How to catch (but not kill) moths




Is it a bird? Is it a 'plane..?





The habits of moths make them hard to spot. Small, dark and flying fast by night; this is not the world of a Large White butterfly flapping around your cabbage patch or a Peacock sunning itself on the buddleia.

Six-spot Burnet pretending
to be a butterfly
Most people encounter few moths. If they are lucky, their first conscious sightings will be of one of the day-flyers, maybe a silver Y or the conspicuous red and viridian Cinnabar or Burnet moths whose black and yellow caterpillars are one of the arguments for encouraging ragwort.

More likely, you will meet your first moth on the window of a brightly-lit room after dusk on a warm summer night, or perched by an outside light, snoozing on a fence or your house's wall.

And that is the point. Light is the great attractor of moths. To turn Biblical for a sentence: let there be light.

You will read or be told of other trapping methods, notably rum-and-treacling which is a delightful process of mixing two very fine ingredients into a goo and smearing it on to the trunks of trees. Try it by all means but don't expect great results - and, following on from that, be cautious about over-enthusing children because that risks disappointment and disengagement with the hobby.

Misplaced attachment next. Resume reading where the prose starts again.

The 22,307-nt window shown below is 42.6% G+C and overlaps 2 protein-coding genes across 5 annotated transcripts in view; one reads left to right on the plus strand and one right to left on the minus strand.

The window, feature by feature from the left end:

No. Save up for a light trap or take part in communal light trapping. Hundreds and sometimes thousands of moths will come your way between April and September (and smaller numbers all the year round).

MV power at work. Always check nearby shrubs etc for moths in the morning

The best light trap is the Robinson mercury vapour one. It is also expensive and has one significant drawback. It is very, very bright and as a result difficult to use in built-up areas. Difficult, not impossible. If you have nice neighbours and can screen them from any direct view of the bulb, you may be OK. The wider glow caused by the trap is much less obtrusive and might even be considered beautiful by some (ie including me). You can also get 'dark' mercury vapour bulbs which do not shine brightly at all but 'attract' (in inverted commas because no one is sure yet why moths come to light) on some other light frequency. I have never tried one of these but I know others who have, with good results.

The second most effective trap is the Actinic which is much less bright. This makes it generally a bit less effective than MV but I know plenty of people who are more than happy with the outcome. On that score, it can be the case that you get too many moths in a trap at the height of the mothy year, between June and August.  Surveying a trap with several hundred moths in it, when breakfast and the day's other duties call, can be a stressful experience even for placid souls such as myself.